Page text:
Caffeine and other stimulants in food and drink may have a greater effect in older people. For better sleep quality, offer non-caffeinated drinks, such as water, milk, natural juice, or caffeine-free tea or coffee.
Avoid cigarettes and alcohol
Smoking and drinking alcohol during the evening can make it harder to sleep properly. Nicotine increases a person’s heart rate and reduces feelings of sleepiness.
Although alcohol might make it easier to fall asleep initially, the quality of sleep is poorer and the person is more likely to wake up in the middle of the night. Alcohol makes a person need to go to the toilet more often, and this can disturb sleep.
Avoid being hungry, thirsty or too full
Eating a light meal several hours before going to sleep can stop a person being hungry in the night, or feeling too full to fall asleep. The person should drink enough so they aren’t thirsty, but not so much that they need to use the toilet several times during the night. Keep a glass of fresh water near the bed.
If the person wakes up hungry in the night, a glass of milk or a yoghurt may help to make them feel better, but shouldn’t stop them getting back to sleep. Avoid offering the person food in the night as getting used to this might mean they wake up because they are hungry.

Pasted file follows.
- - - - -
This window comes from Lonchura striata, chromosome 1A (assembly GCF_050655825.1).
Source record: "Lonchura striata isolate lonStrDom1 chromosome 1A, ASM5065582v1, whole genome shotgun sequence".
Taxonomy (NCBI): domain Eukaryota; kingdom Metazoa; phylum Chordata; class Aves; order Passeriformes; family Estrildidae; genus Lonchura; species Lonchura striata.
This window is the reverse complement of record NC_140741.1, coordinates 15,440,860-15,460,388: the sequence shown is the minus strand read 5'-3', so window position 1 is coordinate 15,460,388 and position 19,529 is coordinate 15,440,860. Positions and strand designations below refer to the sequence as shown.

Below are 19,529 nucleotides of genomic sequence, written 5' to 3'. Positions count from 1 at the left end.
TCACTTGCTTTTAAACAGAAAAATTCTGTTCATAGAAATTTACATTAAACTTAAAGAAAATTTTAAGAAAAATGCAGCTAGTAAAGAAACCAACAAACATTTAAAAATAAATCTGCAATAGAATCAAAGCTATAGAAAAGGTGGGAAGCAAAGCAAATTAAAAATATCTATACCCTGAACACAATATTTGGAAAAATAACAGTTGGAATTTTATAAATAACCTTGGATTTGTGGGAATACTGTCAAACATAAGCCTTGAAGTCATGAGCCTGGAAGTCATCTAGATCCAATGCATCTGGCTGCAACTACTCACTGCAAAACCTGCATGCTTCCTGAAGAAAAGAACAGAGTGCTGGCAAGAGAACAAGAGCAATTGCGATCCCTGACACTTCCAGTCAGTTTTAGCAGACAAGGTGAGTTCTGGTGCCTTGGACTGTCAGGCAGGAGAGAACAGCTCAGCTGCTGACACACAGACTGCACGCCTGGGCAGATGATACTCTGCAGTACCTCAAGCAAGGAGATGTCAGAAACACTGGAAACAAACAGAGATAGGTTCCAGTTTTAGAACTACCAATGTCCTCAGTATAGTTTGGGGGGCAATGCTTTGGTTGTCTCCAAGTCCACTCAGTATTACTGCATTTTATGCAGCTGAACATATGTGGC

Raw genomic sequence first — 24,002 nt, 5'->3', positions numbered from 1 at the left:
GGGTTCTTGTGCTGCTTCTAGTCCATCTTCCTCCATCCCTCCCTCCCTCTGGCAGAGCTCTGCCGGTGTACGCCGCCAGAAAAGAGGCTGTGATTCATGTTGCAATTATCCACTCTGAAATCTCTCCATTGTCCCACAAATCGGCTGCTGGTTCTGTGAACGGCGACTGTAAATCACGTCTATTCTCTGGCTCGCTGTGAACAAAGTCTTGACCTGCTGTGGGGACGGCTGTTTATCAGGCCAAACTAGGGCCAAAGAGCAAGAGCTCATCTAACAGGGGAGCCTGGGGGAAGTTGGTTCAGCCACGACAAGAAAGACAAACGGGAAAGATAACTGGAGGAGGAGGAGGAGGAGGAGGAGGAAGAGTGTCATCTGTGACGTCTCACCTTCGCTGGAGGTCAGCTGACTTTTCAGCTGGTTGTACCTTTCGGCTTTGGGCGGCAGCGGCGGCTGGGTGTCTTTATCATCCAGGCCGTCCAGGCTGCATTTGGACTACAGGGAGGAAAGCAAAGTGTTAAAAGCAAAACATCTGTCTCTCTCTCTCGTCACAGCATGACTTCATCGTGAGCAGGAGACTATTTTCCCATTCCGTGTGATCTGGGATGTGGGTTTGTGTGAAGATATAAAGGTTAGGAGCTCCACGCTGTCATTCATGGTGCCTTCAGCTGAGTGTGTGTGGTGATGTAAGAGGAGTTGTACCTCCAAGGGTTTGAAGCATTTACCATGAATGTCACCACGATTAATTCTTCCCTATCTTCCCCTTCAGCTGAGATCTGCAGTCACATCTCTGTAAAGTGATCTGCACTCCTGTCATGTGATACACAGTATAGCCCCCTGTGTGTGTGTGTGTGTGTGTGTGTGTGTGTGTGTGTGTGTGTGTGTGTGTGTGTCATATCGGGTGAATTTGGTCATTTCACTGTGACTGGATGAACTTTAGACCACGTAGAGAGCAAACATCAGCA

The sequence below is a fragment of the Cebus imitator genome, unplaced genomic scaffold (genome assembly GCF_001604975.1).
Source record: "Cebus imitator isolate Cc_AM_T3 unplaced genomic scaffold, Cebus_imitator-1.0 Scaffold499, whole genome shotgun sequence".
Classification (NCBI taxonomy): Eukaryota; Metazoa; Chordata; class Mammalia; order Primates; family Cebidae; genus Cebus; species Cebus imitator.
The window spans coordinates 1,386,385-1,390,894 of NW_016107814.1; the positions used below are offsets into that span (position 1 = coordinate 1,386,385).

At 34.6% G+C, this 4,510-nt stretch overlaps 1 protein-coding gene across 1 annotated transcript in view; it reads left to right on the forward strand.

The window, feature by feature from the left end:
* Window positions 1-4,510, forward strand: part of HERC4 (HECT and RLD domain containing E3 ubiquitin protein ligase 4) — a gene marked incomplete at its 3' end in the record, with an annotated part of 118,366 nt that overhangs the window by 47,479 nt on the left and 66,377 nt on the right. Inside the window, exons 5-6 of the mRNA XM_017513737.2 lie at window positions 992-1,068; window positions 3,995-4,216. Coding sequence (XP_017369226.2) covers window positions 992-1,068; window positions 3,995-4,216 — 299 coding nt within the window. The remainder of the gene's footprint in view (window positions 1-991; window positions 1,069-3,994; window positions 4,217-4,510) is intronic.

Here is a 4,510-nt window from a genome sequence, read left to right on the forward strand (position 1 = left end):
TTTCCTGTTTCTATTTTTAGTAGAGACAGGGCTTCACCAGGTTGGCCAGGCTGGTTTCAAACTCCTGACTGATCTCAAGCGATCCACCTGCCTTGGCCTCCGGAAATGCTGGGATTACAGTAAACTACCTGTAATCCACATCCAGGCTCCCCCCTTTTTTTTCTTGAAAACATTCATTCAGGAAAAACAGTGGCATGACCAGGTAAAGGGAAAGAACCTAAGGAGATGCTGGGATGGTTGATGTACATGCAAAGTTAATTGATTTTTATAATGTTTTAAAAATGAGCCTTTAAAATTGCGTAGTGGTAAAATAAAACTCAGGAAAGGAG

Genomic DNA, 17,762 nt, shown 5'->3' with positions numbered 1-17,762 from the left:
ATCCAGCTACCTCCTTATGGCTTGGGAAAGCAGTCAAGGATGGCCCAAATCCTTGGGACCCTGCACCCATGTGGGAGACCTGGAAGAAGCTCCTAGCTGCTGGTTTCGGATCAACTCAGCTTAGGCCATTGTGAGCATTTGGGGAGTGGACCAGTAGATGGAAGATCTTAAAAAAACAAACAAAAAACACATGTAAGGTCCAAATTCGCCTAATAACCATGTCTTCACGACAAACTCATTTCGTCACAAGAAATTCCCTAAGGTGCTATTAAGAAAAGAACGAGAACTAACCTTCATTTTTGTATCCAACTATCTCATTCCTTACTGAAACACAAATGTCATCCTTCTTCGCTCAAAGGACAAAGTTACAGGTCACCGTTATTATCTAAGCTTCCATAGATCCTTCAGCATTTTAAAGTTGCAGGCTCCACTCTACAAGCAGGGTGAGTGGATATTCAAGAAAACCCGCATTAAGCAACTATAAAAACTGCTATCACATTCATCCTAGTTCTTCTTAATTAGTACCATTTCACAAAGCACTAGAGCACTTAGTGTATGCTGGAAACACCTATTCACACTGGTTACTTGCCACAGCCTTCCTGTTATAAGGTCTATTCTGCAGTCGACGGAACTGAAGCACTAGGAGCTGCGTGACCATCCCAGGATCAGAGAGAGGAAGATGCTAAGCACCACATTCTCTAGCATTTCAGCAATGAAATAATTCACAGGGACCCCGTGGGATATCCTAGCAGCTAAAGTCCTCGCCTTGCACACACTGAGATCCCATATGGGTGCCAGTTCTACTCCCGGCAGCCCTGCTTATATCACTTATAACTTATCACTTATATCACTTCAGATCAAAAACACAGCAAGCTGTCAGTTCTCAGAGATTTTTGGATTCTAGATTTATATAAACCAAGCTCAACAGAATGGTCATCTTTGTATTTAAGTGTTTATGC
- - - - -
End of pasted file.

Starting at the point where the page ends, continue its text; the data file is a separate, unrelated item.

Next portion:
Make the bedroom sleep-friendly
The person’s bedroom can make a big difference to their ability to sleep properly. It should be as quiet and as dark as possible. If the person is afraid of waking up in the dark, or worried about finding the toilet in the night, a nightlight may help.
The temperature should be relatively cool (about 18°C), but not cold. Keep a window open when it’s not too cold, for fresh air and to prevent the room from becoming stuffy. The bedroom should be uncluttered and the bed comfortable and supportive. Ideally it should be used only for sleeping in, or for sexual and physical intimacy.
A dementia-friendly clock that displays ‘night or day’ can help the person feel less disorientated if they wake up during the night.
For more information on making adjustments around the home, see Making your home dementia friendly.
Reduce screen time
The blue light from TVs, computers, smartphones, tablets, and other electronic devices can affect the body clock and make it harder to fall asleep. Screen devices can also be overstimulating at a time when the person needs to relax.
The person with dementia should reduce the time spent looking at screens towards the end of the day. This may help them to fall asleep more easily. If there is a TV programme they want to watch in the late evening, you could offer to record it for them. They can then watch it the next day at an earlier time.
Relax at bedtime
During the late evening try calming and relaxing activities that help the person get ready for sleep.
Some people find that a warm bath an hour or two before bedtime helps them to relax physically and mentally. Low lighting, listening to calming music or gentle massage can encourage sleepiness – particularly if they become part of a regular bedtime routine.